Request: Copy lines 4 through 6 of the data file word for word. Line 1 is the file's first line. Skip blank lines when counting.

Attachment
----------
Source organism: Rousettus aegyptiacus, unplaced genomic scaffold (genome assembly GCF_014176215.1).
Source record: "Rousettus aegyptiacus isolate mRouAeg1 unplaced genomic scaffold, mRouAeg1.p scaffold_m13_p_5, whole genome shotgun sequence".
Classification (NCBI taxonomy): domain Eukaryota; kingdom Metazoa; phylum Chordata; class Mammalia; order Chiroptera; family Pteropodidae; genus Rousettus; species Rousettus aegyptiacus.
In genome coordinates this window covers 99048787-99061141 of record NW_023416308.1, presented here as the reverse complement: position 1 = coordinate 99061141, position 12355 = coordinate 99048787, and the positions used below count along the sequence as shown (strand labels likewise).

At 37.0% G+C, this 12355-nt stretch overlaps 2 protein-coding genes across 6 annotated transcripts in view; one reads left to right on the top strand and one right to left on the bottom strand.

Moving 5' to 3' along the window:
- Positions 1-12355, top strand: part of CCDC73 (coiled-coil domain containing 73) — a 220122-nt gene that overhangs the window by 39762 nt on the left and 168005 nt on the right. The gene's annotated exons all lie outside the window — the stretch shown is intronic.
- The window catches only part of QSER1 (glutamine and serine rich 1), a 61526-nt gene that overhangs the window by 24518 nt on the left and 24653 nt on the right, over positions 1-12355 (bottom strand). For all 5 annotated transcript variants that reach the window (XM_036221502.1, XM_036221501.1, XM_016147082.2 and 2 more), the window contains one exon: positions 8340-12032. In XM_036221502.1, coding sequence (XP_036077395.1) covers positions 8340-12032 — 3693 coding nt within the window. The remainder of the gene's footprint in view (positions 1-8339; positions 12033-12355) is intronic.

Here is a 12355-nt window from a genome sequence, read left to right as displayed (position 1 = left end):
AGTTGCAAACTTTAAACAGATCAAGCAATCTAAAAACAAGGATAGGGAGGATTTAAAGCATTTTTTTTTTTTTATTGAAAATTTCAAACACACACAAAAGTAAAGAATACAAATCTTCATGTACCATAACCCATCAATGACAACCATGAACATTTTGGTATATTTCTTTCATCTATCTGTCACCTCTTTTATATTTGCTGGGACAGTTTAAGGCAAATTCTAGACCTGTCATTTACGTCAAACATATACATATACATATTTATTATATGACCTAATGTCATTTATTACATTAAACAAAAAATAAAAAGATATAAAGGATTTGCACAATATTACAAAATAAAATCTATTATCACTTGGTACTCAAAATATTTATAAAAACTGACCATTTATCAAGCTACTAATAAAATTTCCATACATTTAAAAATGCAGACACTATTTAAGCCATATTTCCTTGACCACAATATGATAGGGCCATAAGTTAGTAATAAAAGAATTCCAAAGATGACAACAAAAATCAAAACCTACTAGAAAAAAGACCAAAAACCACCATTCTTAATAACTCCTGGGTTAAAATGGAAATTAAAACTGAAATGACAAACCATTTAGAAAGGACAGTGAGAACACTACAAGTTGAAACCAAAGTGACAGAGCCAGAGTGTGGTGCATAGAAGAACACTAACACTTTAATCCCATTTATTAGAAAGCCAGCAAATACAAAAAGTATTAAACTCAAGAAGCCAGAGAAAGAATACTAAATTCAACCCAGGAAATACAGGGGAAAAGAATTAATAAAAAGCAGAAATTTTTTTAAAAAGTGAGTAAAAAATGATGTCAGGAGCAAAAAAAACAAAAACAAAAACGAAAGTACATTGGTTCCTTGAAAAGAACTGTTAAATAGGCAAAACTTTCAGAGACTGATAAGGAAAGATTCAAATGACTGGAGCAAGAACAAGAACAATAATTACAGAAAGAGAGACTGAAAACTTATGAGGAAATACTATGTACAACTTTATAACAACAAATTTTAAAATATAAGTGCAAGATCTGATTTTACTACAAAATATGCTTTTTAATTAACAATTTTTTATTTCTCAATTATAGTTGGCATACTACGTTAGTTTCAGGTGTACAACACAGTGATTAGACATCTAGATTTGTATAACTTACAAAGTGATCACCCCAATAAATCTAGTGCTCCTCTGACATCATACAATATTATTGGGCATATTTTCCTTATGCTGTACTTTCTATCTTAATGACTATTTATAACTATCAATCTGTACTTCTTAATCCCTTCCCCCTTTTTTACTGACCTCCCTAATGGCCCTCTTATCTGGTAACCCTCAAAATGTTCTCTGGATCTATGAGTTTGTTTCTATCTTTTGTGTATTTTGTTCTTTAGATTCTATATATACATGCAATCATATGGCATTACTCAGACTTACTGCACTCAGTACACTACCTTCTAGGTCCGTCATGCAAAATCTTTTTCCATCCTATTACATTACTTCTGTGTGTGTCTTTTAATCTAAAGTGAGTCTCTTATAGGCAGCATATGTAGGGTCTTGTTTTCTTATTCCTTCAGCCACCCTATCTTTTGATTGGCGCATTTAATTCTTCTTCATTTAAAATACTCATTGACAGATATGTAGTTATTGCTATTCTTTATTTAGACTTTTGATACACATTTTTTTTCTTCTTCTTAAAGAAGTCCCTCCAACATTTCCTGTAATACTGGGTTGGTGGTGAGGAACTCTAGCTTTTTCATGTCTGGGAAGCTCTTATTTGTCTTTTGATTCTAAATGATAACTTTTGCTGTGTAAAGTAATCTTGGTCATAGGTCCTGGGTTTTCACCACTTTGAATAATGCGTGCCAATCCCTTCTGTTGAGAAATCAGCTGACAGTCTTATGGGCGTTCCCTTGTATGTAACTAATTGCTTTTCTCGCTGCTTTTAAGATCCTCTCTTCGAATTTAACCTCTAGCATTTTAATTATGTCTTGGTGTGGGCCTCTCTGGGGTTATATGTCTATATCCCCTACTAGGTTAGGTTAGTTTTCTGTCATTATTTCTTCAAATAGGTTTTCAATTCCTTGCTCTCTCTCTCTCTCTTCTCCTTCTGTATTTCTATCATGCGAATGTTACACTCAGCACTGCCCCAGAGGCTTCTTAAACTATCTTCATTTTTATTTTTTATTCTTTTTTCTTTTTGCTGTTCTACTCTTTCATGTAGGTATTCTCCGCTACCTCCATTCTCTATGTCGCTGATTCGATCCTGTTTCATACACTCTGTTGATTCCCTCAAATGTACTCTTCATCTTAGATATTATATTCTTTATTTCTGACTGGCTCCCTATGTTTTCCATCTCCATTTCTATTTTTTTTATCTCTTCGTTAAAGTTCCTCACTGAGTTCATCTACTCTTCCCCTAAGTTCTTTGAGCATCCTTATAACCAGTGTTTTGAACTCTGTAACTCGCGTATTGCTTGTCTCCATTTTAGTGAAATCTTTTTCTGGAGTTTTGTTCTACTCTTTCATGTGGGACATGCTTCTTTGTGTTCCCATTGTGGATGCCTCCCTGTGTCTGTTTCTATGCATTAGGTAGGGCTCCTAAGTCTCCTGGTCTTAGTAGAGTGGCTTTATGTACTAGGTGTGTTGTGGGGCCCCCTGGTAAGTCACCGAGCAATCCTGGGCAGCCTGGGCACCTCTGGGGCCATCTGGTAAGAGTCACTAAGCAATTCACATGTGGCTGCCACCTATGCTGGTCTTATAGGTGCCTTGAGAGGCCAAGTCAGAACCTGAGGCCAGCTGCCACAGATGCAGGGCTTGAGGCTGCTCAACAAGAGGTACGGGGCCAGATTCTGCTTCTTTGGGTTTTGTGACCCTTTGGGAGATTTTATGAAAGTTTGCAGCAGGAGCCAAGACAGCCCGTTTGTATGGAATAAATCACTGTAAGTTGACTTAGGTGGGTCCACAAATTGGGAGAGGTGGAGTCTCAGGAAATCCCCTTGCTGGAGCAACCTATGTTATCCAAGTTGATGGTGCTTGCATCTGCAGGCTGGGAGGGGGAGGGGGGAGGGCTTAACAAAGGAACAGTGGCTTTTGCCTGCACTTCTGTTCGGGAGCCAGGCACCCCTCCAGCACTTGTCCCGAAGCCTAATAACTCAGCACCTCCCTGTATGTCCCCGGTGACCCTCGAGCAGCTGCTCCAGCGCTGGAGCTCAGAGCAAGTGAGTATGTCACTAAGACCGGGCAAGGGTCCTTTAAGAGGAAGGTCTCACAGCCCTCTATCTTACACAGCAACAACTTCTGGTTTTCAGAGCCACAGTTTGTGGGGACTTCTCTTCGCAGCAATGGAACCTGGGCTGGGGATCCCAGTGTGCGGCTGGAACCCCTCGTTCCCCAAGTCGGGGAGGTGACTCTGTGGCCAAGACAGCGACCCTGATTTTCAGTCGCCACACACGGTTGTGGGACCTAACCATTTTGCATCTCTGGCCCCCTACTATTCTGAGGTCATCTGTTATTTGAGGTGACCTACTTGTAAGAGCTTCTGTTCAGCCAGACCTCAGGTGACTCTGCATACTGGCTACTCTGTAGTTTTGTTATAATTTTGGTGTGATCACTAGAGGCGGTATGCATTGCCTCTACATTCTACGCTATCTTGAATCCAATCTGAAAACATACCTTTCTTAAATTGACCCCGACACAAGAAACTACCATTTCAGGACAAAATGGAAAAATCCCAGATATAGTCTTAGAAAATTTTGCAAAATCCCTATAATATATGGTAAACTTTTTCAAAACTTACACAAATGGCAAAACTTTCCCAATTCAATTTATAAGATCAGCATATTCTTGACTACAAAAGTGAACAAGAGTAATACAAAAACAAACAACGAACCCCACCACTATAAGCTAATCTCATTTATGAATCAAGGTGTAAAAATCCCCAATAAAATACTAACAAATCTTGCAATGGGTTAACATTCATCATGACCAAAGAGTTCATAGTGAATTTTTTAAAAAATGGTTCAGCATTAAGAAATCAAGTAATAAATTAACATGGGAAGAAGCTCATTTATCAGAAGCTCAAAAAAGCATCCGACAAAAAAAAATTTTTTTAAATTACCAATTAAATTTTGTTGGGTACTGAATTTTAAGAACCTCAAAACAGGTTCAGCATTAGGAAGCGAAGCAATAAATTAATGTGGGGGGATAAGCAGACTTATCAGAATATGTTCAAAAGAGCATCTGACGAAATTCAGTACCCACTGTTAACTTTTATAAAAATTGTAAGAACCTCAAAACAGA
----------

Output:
In genome coordinates this window covers 99048787-99061141 of record NW_023416308.1, presented here as the reverse complement: position 1 = coordinate 99061141, position 12355 = coordinate 99048787, and the positions used below count along the sequence as shown (strand labels likewise).

At 37.0% G+C, this 12355-nt stretch overlaps 2 protein-coding genes across 6 annotated transcripts in view; one reads left to right on the top strand and one right to left on the bottom strand.

Moving 5' to 3' along the window: